It is true that long-term, high-dose opioid use is associated with increased overdose risk. But proponents for cutting pain medication use often fail to recognize that simply reducing or ending pain pill prescriptions can be risky, too.
A 2017 study of about 500 veterans who were forced to taper found that 9 percent became suicidal and 2 percent actually acted on those thoughts. Other research recently presented at a major health services conference showed that 30 percent of those who were made to taper completely were dead within six months, though the data didn’t show the cause of death.
Dr. Stefan Kertesz, a professor of medicine at the University of Alabama at Birmingham, has publicly noted that there is no compelling body of evidence showing that forced tapering is consistently helpful, and that it is clearly associated with harm in some cases.
Even people with terminal cancer can be affected. Dr. Barbara McAneny, the president of the American Medical Association, recently described a close call in one of her own patients. He had prostate cancer that infiltrated his bones — and attempted suicide after being turned away at the pharmacy because his dose was outside the guidelines.
After years of complacency, doctors are finally starting to fight back. Dr. McAneny cited her experience to support a resolution, subsequently passed by the medical association, that warns against “misapplication” of the guidelines. The group stresses that dose alone is not a reason for insurers or pharmacists to block access — and that doctors with good clinical reasons for variance should not be investigated or prosecuted.
A parallel effort by a group of over 300 medical professionals, co-led by Dr. Kertesz and signed on to by three former United States drug czars, calls on the C.D.C. to make a “bold clarification” by stating that its guidelines do not require that chronic pain patients who are dependent on opioids have their dosages tapered. Another large group of physicians — including some strong supporters of the guidelines as written — recently published a journal article calling involuntary tapers a “large-scale humanitarian issue” and demanding that they be prohibited or at least minimized.
Paradoxically, there is a growing medical consensus that patients who are addicted to their pain pills shouldn’t be forced to taper their dosages. The safest treatment for opioid addiction is maintenance with an appropriate opioid: For addiction, the opioids methadone and buprenorphine are the only treatments proved to cut the death rate from overdose by 50 percent or more.
“We have less mercy for people who have chronic pain and are on chronic opioids than we do for somebody who’s using heroin in the streets right now,” said Dr. Kertesz.
Both groups deserve more compassion, including a safe legal harbor for high-dose prescribing for patients who truly need it — as well as for their doctors. Attempting to reduce overdose risk by raising the odds of suicide is both cruel and senseless.
Maia Szalavitz is the author of “Unbroken Brain: A Revolutionary New Way of Understanding Addiction.”
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【中】【午】【的】【时】【候】，【钟】【离】【湫】【趴】【在】【前】【台】【上】【眯】【了】【一】【会】，【完】【全】【不】【管】【周】【围】【的】【环】【境】【有】【多】【吵】，【她】【都】【能】【睡】【得】【着】。 【累】【了】，【累】【到】【极】【致】【的】【时】【候】，【就】【不】【会】【再】【去】【管】【周】【围】【的】【环】【境】【了】。【只】【要】【没】【有】【生】【命】【危】【险】，【全】【都】【可】【以】【放】【心】【的】【睡】。 【下】【午】【半】【天】，【就】【撑】【着】【脑】【袋】【想】【自】【己】【上】【次】【买】【的】【珍】【珠】【还】【剩】【下】【多】【少】，【要】【不】，【这】【周】【去】【批】【发】【市】【场】【买】【珍】【珠】。【多】【买】【点】，【毕】【竟】【还】【有】【好】【多】【单】【子】…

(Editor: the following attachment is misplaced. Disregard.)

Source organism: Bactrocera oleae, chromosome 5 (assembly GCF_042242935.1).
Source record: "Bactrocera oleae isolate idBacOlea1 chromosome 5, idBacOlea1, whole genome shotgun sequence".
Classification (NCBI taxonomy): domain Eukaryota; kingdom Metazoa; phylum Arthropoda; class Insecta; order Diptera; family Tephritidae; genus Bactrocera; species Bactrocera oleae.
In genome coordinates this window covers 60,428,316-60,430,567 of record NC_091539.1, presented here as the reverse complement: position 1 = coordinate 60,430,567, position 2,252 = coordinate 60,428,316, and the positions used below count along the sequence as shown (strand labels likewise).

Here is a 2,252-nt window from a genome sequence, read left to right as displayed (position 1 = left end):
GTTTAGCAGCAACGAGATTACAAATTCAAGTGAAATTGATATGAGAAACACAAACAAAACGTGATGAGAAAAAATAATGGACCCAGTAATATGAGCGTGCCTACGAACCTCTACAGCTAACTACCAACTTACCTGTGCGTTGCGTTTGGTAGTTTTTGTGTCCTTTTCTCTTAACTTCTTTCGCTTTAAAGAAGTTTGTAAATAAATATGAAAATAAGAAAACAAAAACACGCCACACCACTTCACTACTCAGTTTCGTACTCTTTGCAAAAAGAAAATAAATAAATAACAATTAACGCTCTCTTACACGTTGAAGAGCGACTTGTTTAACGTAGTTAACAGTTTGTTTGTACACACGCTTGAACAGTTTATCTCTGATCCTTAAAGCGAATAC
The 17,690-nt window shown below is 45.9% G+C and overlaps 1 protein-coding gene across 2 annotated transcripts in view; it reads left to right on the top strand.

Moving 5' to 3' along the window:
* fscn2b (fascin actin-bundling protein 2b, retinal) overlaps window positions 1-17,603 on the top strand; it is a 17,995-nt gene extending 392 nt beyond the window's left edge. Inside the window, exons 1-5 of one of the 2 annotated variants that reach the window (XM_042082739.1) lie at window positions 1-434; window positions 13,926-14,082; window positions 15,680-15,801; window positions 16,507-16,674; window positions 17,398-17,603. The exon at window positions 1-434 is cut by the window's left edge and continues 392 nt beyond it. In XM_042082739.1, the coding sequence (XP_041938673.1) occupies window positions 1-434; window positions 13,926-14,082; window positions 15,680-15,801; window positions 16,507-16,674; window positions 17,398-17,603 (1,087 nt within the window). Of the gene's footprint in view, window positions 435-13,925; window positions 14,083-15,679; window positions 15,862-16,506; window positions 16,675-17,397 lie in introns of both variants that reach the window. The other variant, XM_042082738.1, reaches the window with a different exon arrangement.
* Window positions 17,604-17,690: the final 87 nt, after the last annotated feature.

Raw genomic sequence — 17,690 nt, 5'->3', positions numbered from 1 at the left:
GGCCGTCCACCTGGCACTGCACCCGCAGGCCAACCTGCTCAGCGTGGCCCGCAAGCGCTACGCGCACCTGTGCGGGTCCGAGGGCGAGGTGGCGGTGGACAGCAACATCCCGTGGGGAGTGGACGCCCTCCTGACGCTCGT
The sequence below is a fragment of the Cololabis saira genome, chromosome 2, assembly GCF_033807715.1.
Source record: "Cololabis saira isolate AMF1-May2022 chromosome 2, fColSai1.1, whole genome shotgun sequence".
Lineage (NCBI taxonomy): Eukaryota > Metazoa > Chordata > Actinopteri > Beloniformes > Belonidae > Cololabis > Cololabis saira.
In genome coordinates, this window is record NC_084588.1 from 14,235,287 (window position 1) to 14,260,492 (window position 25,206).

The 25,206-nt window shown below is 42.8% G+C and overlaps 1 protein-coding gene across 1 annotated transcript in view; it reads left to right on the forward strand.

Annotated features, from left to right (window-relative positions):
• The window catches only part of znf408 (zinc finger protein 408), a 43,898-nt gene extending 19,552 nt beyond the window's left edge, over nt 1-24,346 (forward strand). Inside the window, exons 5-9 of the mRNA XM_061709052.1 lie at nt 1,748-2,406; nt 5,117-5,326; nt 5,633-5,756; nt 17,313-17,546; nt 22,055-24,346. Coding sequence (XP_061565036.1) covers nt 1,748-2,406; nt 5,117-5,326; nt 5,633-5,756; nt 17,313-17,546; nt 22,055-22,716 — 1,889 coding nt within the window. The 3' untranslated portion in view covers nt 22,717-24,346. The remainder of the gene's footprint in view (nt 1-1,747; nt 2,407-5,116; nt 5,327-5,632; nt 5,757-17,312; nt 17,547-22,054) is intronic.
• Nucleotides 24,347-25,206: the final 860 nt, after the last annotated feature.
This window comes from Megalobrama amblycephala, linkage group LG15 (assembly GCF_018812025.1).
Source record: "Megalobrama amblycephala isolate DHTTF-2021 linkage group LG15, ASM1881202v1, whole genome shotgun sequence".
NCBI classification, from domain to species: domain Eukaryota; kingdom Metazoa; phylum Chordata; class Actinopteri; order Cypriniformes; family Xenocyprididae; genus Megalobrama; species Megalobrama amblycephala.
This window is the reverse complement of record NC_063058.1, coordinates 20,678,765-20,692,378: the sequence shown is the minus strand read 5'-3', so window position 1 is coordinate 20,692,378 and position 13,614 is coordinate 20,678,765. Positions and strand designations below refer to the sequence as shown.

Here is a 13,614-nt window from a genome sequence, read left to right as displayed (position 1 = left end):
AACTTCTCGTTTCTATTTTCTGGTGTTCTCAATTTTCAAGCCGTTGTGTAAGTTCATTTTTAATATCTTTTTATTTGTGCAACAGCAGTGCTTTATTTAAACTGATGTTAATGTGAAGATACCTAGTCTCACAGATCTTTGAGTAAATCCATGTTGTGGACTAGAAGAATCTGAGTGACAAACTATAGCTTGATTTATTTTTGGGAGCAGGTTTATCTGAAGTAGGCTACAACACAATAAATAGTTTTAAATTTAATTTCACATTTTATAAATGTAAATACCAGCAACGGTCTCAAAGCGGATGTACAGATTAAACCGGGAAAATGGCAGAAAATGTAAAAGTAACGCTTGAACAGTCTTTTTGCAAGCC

【第】【八】【百】【八】【十】【一】【章】【闪】【电】【一】【击】 【一】【道】【悬】【黑】【色】【的】【长】【鞭】，【忽】【然】【破】【空】【而】【来】。 【轰】【隆】【隆】！ 【直】【接】【把】【地】【板】【打】【成】【无】【数】【的】【碎】【片】。 【这】【一】【鞭】【子】【没】【有】【落】【到】【秦】【羽】【的】【身】【上】，【却】【把】【用】【特】【殊】【材】【料】【所】【打】【造】【的】【地】【板】【打】【碎】。 “【我】【劝】【你】【最】【好】【还】【是】【赶】【快】【离】【开】。” “【大】【不】【了】【你】【要】【什】【么】【直】【接】【开】【口】【就】【是】【了】，【干】【嘛】【拿】【出】【这】【一】【副】【样】【子】【给】【谁】【看】【呢】？【别】【以】【为】【你】【装】【腔】【作】
“【呼】……” 【西】【苑】【初】【挂】【断】【了】【电】【话】，【今】【天】【跑】【了】【一】【整】【天】，【刚】【吃】【完】【饭】【又】【要】【去】【和】【承】【靖】【凌】【见】【面】，【心】【情】【怎】【么】【可】【能】【好】【得】【起】【来】？ “【需】【要】【我】【陪】【你】【去】【吗】？” 【西】【苑】【初】【侧】【过】【头】【去】，【迟】【宸】【正】【在】【看】【着】【她】，【似】【乎】【是】【准】【备】【要】【跟】【自】【己】【去】【袖】【娱】。 【西】【苑】【初】【忙】【摇】【头】，“【不】【用】【了】【不】【用】【了】，【你】【在】【家】【好】【好】【休】【息】。” 【西】【苑】【初】【摆】【摆】【手】，【这】【大】【晚】【上】【的】【他】【们】【两】【个】【人】
“【你】【为】【什】【么】【不】【走】，【你】【要】【是】【想】【待】【到】【明】【天】【和】【撒】【旦】【部】【队】【汇】【合】【也】【确】【实】【可】【以】…【不】【过】【现】【在】【直】【接】【去】【执】【行】【你】【的】【第】【二】【个】【任】【务】【不】【可】【以】【吗】？【而】【且】【你】【在】【灵】【夜】【国】【全】【境】【都】【被】【通】【缉】【了】，【你】【不】【知】【道】【吗】？” “【我】【的】【任】【务】【还】【没】【有】【完】【成】，【算】【了】，【去】【留】【我】【自】【己】【有】【考】【虑】，【至】【于】【通】【缉】【令】【在】【这】【个】【邦】【本】【来】【就】【没】【有】【用】【了】，【巫】【师】【才】【不】【会】【管】【这】【个】，【对】【了】，【先】【和】【你】【说】【我】【们】【这】【些】【巫】【师】【要】2014六和合彩生肖数字【盖】【简】【单】【的】【房】【子】，【这】【都】【难】【不】【倒】【大】【家】，【必】【竟】【他】【们】【这】【帮】【人】【以】【前】【在】【老】【家】【的】【时】【候】，【也】【是】【干】【过】【这】【些】【活】【儿】【的】。【特】【别】【是】【赵】【金】【德】，【来】【广】【州】【后】【还】【在】【工】【地】【干】【过】【一】【阵】【呢】，【对】【工】【地】【的】【一】【众】【事】【宜】【非】【常】【熟】【悉】。 【大】【家】【七】【拼】【八】【凑】【地】【筹】【了】【一】【笔】【钱】，【又】【从】【老】【家】【拉】【来】【一】【些】【老】【乡】、【亲】【戚】，【包】【工】【队】【就】【算】【是】【正】【式】【成】【立】【了】。 【万】【事】【开】【头】【难】，【由】【于】【他】【们】【是】【新】【成】【立】【的】【公】【司】，【人】
【花】【寒】【看】【着】【芷】【萱】【灿】【烂】【阳】【光】【的】【笑】【容】，【突】【然】【有】【种】【不】【祥】【的】【预】【感】，【惴】【惴】【不】【安】【地】【问】【道】：“【师】【父】，【你】【在】【说】【什】【么】【呀】？” 【芷】【萱】【说】【道】：“【我】【说】，【我】【找】【到】【救】【你】【的】【爹】【娘】【的】【办】【法】【了】！” 【花】【寒】【指】【着】【心】【远】【云】【乐】，【提】【醒】【道】：“【可】【他】【们】【已】【经】【死】【了】，【没】【有】【办】【法】【的】，【师】【父】，【你】【不】【要】【乱】【想】【了】！” 【芷】【萱】【说】【道】：“【有】【办】【法】，【我】【是】【神】，【是】【神】【就】【有】【办】【法】！” 【花】
【凤】【后】【这】【边】【是】【打】【得】【一】【手】【好】【算】【盘】，【他】【觉】【得】【两】【全】【其】【美】【的】【法】【子】【到】【了】【莫】【寒】【这】【里】【却】【成】【了】【笑】【话】。 “【父】【后】……【您】【这】【不】【是】【胡】【闹】【吗】？”【莫】【寒】【无】【奈】【地】【扶】【额】【道】，“【孩】【儿】【已】【经】【有】【子】【衿】【了】，【难】【不】【成】【您】【是】【想】【让】【慕】【将】【军】【的】【独】【子】【来】【孩】【儿】【府】【中】【做】【小】【为】【侍】？【您】【这】【不】【是】【要】【寒】【了】【慕】【将】【军】【的】【心】【吗】？【况】【且】，【孩】【儿】【也】【断】【断】【不】【会】【同】【意】【让】【小】【辞】【做】【侧】【室】【的】！” 【凤】【后】【知】【道】【莫】【寒】【与】
【水】【木】【之】【阵】【已】【破】，【山】【涧】【有】【一】【方】【山】【林】【出】【现】，【有】【个】【少】【年】【男】【子】【出】【现】【在】【这】【方】【山】【林】【丛】【的】【台】【阶】【山】，【台】【阶】【上】【有】【颗】【颗】【珍】【珠】【一】【样】【的】【冬】【露】【闪】【闪】【泛】【亮】。 【当】【天】【站】【立】【在】【这】【方】【山】【林】【之】【中】，【恢】【复】【了】【健】【全】【的】【意】【识】【以】【后】，【他】【听】【见】【从】【这】【山】【林】【之】【中】【已】【经】【传】【出】【来】【一】【些】【嘈】【杂】【的】【声】【音】。 【那】【嘈】【杂】【的】【声】【音】【究】【竟】【是】【什】【么】【样】【的】【声】【音】，【他】【仿】【佛】【能】【听】【的】【明】【白】，【一】【瞬】【间】，【他】【的】【身】【子】【一】